Alan Titchmarsh shares how, when, and what to feed your plants

Alan Titchmarsh shares how, when, and what to feed your plants

Alan Titchmarsh is known for popular gardening programmes such as ITV’s Love Your Garden. Today, the gardener will appear on the morning show, as well as host the new programme Spring Into Summer.

Alan explained that flower grown in borders in spring are low, but with the right food, they can grow to become very tall.

The expert gardener said: “That spring feed will get your border off to a flying start.”

Alan showed audiences how to get started with growing a flower border in a big pot.

With planting in pots, Alan said that you must make sure that the plants have enough food and water, but not too much.

Alan planted his flowers in a pot of peat-free compost, which is usually made of bark and other kinds of organic waste.

“Never buy stale compost,” Alan warned.

The gardener went on to explain when and how to feed plants in pots. He said: “When it comes to food, you don’t need any straight away. For the first six weeks, there will be enough in that compost to sustain them.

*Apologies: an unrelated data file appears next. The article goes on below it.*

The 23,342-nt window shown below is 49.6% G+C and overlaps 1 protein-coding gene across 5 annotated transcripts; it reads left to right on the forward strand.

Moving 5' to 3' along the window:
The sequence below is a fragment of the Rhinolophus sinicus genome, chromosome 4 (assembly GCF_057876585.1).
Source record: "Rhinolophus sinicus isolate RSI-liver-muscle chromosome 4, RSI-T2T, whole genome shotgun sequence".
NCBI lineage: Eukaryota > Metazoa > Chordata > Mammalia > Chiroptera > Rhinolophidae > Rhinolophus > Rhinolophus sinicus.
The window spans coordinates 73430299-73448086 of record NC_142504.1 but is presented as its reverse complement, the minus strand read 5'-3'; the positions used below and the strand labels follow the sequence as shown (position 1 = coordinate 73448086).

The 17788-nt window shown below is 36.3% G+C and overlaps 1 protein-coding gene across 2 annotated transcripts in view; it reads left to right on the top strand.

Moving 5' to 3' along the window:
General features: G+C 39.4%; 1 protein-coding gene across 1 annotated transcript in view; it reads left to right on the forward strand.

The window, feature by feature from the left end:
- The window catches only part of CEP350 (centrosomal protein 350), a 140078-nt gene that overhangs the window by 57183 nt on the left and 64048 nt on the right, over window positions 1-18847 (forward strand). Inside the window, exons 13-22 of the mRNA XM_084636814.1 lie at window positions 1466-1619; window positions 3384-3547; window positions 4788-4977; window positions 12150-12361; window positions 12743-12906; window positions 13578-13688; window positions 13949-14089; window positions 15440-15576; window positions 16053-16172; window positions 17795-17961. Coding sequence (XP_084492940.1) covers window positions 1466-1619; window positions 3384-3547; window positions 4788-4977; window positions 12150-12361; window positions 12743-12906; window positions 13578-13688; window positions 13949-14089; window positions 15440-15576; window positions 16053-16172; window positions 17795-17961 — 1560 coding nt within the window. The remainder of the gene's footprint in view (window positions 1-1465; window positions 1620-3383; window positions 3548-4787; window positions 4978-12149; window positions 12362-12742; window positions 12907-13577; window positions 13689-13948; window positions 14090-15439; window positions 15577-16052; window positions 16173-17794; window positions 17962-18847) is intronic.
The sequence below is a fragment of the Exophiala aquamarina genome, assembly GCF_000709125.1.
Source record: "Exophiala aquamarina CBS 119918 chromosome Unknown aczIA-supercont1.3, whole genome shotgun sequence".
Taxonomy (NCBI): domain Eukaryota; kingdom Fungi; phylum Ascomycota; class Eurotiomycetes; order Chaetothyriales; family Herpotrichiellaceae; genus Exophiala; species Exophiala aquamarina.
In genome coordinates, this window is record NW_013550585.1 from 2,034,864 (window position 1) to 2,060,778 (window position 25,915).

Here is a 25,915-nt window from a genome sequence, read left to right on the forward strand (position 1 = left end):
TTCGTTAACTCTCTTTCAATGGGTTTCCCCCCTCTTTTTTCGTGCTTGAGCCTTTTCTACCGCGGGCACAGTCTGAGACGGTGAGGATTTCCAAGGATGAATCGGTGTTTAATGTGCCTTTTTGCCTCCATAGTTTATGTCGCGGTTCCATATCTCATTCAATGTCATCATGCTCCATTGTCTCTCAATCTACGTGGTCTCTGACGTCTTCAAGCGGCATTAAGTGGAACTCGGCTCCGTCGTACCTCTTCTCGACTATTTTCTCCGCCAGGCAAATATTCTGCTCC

“But after those six weeks, a once weekly feed with dilute liquid tomato feed will make sure that they have plenty of nutrition to coax more and more flowers out.”

Alan recommended using a fertiliser called Fish, Blood and Bone as a “good all-purpose plant food”.

He said: “That’s to give to your beds and borders at the beginning of the season.

“This is breakfast, dinner, and tea and apply it throughout the year.

“The great thing about Fish, Blood and Bone is that as well as being an all-round general fertiliser with all the main plant feeds in it, it’s also organic, and that means it feeds soil bacteria as well.”

Alan went on to recommend two other fertilisers: Bonemeal and Lawn Feed.

Bonemeal is good to use when you first start planting, Alan explained, while Lawn Feed is “full of nitrogen to get that grass growing in spring”.

Alan added: “Two things to remember about liquid feeds: one is that they don’t last as long as granulated or powdered fertiliser, but the other is that they go into action much faster, particularly on a lawn.

“Nothing makes a gardener more proud than a lush lawn.”

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